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Crime victims get power to challenge prisoners’ release

Crime victims get power to challenge prisoners’ release

Victims of serious crimes will be given the power to mount instant challenges to Parole Board decisions on the release of prisoners – under reforms following the case of John Worboys, the black-cab rapist. David Gauke, the justice secretary, will announce this week that victims who can produce strong grounds for a challenge will be…


Victims of serious crimes will be given the power to mount instant challenges to Parole Board decisions on the release of prisoners – under reforms following the case ofJohn Worboys, the black-cab rapist.

David Gauke, the justice secretary, will announce this week that victims who can produce strong grounds for a challenge will be able to apply within 21 days for the decisions to be looked at again, without having to go through the lengthy and costly judicial review process.

There was an uproar when the Parole Boardapproved Worboys’s release in January last yearafter deciding that he no longer posed a threat to the public. The cab driver was jailed indefinitely in 2009 with a minimum term of eight years after being found guilty of 19 offences against 12 of his passengers, with one count of rape, five sexual assaults, one attempted assault and 12 drugging charges. Police believe he committed crimes against 105 women between 2002 and 2008 when he was caught.

Carrie Symonds, a former Conservative party worker who has been romantically linked with Boris Johnson, has revealed that she was one of Worboys’s victims. She told how, when she was 19, he had offered to take her home after she had spent a night out in London. Worboys offered her a drink and she blacked out. She called the police after hearing that a taxi driver had been accused of rape after giving women spiked champagne.

Two of his victims used crowdfunding to challenge the decision to release him. A judicial review led toa decision by the high courtthat the Parole Board should conduct a “fresh determination” into the case.

After a new inquiry, the board reversed its previous decision and ruled that Worboys should remain in prison indefinitely.

Gauke said that the case had led to changes that would give victims more rights and powers. “This landmark reform will for the first time empower victims to hold the Parole Board to account for its decisions and help restore public confidence in the important work that it does,” he said.

Under the new system any request for a review will be sent to a dedicated team at HM Prison and Probation Service, which will consider whether there were serious mistakes or legal flaws in the release ruling. If the team believes the victims have a good case their challenge will then be considered by a named Parole Board judge who can either order the original panel to review its decision or order a fresh hearing under a new panel.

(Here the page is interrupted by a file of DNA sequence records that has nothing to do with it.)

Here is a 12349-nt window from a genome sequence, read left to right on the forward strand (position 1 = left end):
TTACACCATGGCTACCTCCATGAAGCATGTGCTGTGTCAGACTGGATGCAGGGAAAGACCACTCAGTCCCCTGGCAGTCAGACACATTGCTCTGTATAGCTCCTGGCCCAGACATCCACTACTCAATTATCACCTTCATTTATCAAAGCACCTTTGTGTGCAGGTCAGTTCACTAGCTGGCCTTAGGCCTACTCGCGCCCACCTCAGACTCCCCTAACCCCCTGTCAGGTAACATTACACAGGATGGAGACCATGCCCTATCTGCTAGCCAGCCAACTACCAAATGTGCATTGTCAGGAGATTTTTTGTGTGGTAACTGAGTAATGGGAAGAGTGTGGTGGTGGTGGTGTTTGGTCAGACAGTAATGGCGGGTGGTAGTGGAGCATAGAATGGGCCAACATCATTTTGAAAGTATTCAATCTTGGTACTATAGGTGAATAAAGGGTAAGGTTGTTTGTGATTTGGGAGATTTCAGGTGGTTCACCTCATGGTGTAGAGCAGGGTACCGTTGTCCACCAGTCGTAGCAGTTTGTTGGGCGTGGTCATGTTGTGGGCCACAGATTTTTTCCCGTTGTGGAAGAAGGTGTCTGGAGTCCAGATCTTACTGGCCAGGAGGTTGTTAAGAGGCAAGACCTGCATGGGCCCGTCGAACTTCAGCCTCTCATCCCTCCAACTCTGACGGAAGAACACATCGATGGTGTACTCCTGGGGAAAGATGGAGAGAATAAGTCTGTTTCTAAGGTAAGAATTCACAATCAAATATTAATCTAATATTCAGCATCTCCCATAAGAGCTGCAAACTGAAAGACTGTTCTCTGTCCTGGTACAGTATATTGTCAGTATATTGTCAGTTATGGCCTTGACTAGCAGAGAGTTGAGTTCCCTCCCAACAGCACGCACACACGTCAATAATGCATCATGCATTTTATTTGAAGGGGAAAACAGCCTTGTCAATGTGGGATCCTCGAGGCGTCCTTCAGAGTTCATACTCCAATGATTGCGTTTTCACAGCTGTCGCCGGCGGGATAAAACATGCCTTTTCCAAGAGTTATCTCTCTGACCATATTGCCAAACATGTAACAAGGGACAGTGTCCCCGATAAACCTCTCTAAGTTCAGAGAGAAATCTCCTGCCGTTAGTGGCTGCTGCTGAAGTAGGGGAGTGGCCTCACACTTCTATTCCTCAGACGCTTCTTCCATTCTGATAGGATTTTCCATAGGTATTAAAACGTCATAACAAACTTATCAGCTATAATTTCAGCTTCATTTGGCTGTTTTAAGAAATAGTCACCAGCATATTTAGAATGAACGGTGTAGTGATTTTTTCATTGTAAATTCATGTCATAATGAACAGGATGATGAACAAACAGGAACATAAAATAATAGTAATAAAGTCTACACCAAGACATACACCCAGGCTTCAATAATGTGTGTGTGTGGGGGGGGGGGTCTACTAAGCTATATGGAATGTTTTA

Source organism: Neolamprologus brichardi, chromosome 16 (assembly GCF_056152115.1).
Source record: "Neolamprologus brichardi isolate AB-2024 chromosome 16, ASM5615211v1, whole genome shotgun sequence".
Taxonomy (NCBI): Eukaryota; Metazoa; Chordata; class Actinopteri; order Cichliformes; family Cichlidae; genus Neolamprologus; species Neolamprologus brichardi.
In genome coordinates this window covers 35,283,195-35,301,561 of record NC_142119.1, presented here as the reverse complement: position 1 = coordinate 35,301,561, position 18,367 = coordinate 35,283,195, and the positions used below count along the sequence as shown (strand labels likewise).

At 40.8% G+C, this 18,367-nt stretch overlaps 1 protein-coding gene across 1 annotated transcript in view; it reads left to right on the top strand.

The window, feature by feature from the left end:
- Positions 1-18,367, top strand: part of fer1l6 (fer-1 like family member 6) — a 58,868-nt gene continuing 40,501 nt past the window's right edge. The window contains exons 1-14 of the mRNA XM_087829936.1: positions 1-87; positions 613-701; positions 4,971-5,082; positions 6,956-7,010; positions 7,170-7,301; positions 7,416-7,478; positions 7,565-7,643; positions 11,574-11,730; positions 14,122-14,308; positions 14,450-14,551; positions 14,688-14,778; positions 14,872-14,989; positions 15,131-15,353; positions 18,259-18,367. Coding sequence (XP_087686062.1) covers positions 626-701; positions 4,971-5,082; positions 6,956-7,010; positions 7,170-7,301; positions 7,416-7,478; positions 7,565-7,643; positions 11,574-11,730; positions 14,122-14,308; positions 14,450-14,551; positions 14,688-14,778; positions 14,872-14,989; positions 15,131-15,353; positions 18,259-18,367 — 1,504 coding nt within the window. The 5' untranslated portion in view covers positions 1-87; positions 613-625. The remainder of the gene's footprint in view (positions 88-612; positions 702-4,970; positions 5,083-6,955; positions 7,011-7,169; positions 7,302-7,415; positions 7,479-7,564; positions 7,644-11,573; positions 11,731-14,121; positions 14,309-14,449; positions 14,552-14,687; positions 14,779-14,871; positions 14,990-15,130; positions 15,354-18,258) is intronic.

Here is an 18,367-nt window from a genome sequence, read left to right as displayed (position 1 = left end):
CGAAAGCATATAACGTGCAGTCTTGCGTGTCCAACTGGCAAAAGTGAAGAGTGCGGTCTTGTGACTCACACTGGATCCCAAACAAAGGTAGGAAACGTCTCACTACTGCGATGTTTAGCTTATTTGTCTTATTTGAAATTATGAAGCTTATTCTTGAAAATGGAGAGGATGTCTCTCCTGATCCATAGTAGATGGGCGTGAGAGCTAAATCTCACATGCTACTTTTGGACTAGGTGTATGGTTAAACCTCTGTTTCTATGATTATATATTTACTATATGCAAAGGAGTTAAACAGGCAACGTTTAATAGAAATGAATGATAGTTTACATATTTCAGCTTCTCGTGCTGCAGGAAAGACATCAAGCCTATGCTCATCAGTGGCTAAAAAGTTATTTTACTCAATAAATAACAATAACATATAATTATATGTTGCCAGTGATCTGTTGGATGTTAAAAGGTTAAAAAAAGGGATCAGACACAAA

The move forms part of wholesale changes to the Parole Board process to be published by ministers this week. Already, following the Worboys case, the controversial Rule 25 blanket ban on disclosing information about the board’s decisions has been lifted, allowing victims to learn the reasons for a prisoner’s release.

Worboys’s victims were able to raise £10,000 through crowdfunding to pay for the judicial review. Government sources accept that theirs was a rare case and that most people would never be able to raise the money. When the high court decided in favour of the two unnamed victims, Nick Hardwick, chair of the Parole Board, wasforced to resignafter Gauke told him his position was “untenable”.

The high court judges had been damning of the original decision, saying that“the credibility and reliability of [Worboys’s] account was not probed to any extent, if at all”.

Harriet Wistrich, a solicitor at Birnberg Peirce, who represented the two women, said at the time that she was not surprised the board had changed its mind. “As the court made clear, the Parole Board should take into account what was known of his alleged wider offending.”

The controversy over the decision was compounded by the board’s failure to inform all of Worboys’s victims that he was to be released or to consult them on the terms of his release licence.

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